Game Center CX Producer Kan Tsuyoshi Iwata July 22 Feature

Game Center CX Producer, Kan Tsuyoshi, reflects on Iwata’s passing

After the recent funeral of Satoru Iwata, Game Center CX producer Kan Tsuyoshi wrote an editorial column about meeting him and the time when Iwata came in for an episode of the show.

If you never saw the episode of the show in question, please do so by watching the video below:

Now that you know the context of the situation, here are Tsuyoshi’s reflections on the matter:

Last Friday, I attended the funeral of Nintendo’s corporate president, Satoru Iwata. It was the same day as the Yamahoko float procession of the Gion Matsuri, and a typhoon was passing through at the time as well. I must admit, despite the fact that I was attending a funeral, I did secretly have my 3DS with me.

President Iwata’s various contributions and his charisma have been well covered in various media by this point, so I feel that there’s no real need to write about them here. Instead, I’d like to share a little story about the time that he visited our TV show.

Three years ago, an interview between President Iwata and Arino was arranged for our show, for viewing on the Nintendo eShop. Naturally, being us, we assumed that it would obviously be shot at Nintendo’s corporate headquarters in Kyoto, so we were shocked to find out that he was going to be coming here.

“…What? We don’t even have our own building!”

Our organization, Gascoin Company, was located in a pretty small office at the time (I say as though we’re in a large office now…), and the office was full of the specialized equipment you’d expect to find scattered around a production company — just a hair’s breadth away from a hoarder’s house. The thought that the head of a world-class company would be coming to visit a place that looked like this was enough to cause an uproar throughout our entire staff.

“We’re really going to do this here?”

We checked to make sure time after time, but every time we asked, we were told that President Iwata thought that it would be fine for everything to just be the way it usually is for when he visited. And, on top of that, he wanted us to keep his visit a secret from Arino. He always seemed to be thinking about how he could surprise people and make them happy. In the end, our plan was this: we would rent the entire vacant office downstairs for one day, for him to use as his waiting room.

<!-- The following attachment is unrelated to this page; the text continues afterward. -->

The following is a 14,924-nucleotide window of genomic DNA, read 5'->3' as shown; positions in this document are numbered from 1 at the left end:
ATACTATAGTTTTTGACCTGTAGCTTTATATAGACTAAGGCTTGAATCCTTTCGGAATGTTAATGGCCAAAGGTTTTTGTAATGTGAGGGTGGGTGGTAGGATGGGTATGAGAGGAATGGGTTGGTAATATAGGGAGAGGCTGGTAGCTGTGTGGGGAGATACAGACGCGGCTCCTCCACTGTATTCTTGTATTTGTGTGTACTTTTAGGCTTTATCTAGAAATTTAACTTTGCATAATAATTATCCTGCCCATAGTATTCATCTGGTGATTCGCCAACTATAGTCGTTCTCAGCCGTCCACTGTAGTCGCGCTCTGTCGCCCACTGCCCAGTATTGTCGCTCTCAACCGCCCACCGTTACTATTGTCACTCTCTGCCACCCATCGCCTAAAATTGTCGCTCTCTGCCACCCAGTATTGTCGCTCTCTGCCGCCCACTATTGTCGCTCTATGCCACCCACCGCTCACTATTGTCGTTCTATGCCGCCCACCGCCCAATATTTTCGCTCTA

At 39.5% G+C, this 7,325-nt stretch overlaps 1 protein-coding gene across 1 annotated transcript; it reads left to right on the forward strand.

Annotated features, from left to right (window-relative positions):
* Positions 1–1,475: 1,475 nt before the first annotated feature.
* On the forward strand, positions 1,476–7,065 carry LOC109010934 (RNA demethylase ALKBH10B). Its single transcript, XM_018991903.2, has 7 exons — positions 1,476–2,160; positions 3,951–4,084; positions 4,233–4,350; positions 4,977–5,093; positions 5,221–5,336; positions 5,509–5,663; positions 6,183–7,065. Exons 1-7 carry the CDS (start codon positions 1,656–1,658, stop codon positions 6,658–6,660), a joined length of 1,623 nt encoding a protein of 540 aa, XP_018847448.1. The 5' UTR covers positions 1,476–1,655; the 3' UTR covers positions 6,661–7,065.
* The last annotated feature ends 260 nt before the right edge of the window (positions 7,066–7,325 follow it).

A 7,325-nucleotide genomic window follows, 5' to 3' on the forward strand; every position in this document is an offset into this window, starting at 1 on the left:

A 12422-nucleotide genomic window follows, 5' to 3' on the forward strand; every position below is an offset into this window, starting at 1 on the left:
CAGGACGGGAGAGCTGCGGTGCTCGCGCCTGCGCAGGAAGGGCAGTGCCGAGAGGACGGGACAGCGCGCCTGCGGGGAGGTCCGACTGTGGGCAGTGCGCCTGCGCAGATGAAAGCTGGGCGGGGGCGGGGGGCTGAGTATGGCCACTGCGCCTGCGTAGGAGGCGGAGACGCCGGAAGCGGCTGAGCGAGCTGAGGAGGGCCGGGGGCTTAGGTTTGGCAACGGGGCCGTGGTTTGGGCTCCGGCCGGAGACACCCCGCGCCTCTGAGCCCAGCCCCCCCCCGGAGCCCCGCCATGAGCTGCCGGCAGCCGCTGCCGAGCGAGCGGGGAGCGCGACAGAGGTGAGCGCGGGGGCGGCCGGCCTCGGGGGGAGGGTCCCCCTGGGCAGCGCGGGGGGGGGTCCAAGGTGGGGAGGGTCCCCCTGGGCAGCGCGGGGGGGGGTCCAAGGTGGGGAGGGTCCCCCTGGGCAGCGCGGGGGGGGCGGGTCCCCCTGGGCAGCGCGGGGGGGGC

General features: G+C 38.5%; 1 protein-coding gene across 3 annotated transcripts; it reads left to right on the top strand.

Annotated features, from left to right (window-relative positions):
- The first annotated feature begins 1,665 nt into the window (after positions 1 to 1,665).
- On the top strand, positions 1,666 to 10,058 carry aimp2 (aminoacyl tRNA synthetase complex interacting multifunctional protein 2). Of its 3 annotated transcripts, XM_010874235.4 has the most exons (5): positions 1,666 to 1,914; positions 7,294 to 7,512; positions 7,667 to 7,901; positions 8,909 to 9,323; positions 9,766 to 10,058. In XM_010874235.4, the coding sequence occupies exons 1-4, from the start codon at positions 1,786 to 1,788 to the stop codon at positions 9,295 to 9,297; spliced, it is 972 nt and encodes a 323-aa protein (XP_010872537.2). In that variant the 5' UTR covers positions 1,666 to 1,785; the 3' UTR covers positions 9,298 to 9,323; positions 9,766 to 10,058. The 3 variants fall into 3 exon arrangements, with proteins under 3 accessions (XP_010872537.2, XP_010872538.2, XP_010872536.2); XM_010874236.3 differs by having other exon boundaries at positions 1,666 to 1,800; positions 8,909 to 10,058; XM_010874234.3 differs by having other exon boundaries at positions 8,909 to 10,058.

When the day of the interview came, we put a table and a chair in this big empty office, and the head of Nintendo just waited there, with a great big smile on his face. I still feel bad about that, but it was also a really happy, triumphant moment. My impression of him was one of generosity and refinement, and I still remember his slightly high voice, and the incredibly smart and funny things he said.

At the beginning of his conversation with Arino…

Iwata: “As president and chief… [shacho-kacho]”

Arino: “Even better than Assistant Manager and Chief [Jicho-kacho]!” [laughs]

The two enjoyed playing Balloon Fight. President Iwata enjoyed seeing Arino’s unsuccessful tries. When he told us about how, if he had the chance, he’d like to make a game by himself one more time, you could really hear the game creator in him talking. I still remember Arino talking after we finished about how, even after almost ten years of making a show about video games, he could still have a great time like this. It was such an incredible encouragement to us, that President Iwata would come visit us at our little company, where we make our little TV show.

Mr. Iwata, I’m so sorry about how we made you wait in that office when you visited. At the same time, though, our whole staff was so happy. It was shortly after your visit that our company moved offices, because we wanted to make sure that the next time you visited, we could have a proper waiting room ready for you. We really wanted you to drop by again to play games with us, and it’s an incredible shame that it’ll never be able to happen. These games that we get the chance to play will be your legacy. Thank you.


NOTE: I think this video and editorial really show how generous and warm of a person Iwata was. It’s really a shame we lost such a unique person so soon…